Women’s work histories are closely interwoven with motherhood, as shown by previous studies that have examined Canadian women’s family histories in relation to their movements of entry into—and exit from—the labour market. These studies have either supported or reinforced, at least implicitly, the existence of an incompatibility between motherhood and paid work. The results of these studies are interesting in that they provided a broad picture of how Canadian women adapted their work lives according to family events. However, the image they reveal is static and incomplete, failing to highlight the changes experienced among recent generations of women. We examined the relationships between motherhood and women’s entry and exit from the workplace and how it has evolved across the generations, by studying women born between 1937 and 1976. Studying the various generations of women allows us to consider a range of possible strategies open to women, given the constraints and opportunities of institutional and social settings across generations. These changes are studied on the basis of retrospective data from Statistics Canada’s 2001 General Social Survey on family history.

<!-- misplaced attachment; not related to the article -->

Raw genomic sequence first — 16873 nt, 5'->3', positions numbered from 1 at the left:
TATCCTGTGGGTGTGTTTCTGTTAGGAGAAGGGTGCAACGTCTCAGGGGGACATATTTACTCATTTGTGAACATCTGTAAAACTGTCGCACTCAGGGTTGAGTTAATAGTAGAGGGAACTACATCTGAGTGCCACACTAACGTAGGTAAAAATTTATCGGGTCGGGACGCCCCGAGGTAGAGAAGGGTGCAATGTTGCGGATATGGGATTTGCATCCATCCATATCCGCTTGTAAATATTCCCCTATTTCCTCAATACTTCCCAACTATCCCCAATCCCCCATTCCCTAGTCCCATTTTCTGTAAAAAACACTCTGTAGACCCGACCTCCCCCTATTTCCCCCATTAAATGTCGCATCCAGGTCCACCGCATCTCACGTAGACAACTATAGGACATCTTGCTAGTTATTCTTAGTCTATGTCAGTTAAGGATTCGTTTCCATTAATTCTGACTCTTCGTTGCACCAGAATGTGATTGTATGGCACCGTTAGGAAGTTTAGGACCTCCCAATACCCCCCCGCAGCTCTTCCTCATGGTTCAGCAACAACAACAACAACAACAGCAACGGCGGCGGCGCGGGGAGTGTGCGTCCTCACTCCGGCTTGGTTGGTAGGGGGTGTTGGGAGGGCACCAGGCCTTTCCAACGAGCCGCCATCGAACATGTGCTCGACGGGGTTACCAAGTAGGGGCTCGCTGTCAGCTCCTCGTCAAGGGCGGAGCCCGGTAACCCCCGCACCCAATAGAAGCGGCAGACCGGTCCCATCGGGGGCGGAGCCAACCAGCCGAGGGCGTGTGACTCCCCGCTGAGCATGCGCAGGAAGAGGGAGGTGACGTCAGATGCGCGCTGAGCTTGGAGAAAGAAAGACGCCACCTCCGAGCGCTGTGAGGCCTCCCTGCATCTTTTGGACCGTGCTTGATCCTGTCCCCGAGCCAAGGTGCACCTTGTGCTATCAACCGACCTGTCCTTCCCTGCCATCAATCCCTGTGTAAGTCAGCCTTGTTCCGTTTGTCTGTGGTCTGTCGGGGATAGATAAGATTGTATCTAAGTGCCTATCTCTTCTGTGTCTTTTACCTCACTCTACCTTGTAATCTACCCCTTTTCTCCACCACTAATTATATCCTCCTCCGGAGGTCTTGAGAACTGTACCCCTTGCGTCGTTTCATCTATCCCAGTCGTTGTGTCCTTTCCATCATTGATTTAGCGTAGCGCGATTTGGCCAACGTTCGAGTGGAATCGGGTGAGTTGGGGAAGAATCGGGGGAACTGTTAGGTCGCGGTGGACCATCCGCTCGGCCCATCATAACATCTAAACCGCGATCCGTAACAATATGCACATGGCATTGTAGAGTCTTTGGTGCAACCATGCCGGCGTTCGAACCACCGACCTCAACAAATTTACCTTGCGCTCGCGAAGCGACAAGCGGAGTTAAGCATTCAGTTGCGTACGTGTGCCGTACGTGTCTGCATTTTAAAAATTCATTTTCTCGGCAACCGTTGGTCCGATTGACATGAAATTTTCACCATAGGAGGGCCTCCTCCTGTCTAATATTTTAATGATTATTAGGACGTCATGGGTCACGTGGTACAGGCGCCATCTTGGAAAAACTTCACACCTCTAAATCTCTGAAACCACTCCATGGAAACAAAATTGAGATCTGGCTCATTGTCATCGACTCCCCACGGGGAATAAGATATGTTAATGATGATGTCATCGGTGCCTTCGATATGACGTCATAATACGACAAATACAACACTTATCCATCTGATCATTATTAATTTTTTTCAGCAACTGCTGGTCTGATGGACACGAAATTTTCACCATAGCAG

Bibliographic Notes

The brief was prepared by Alana Power.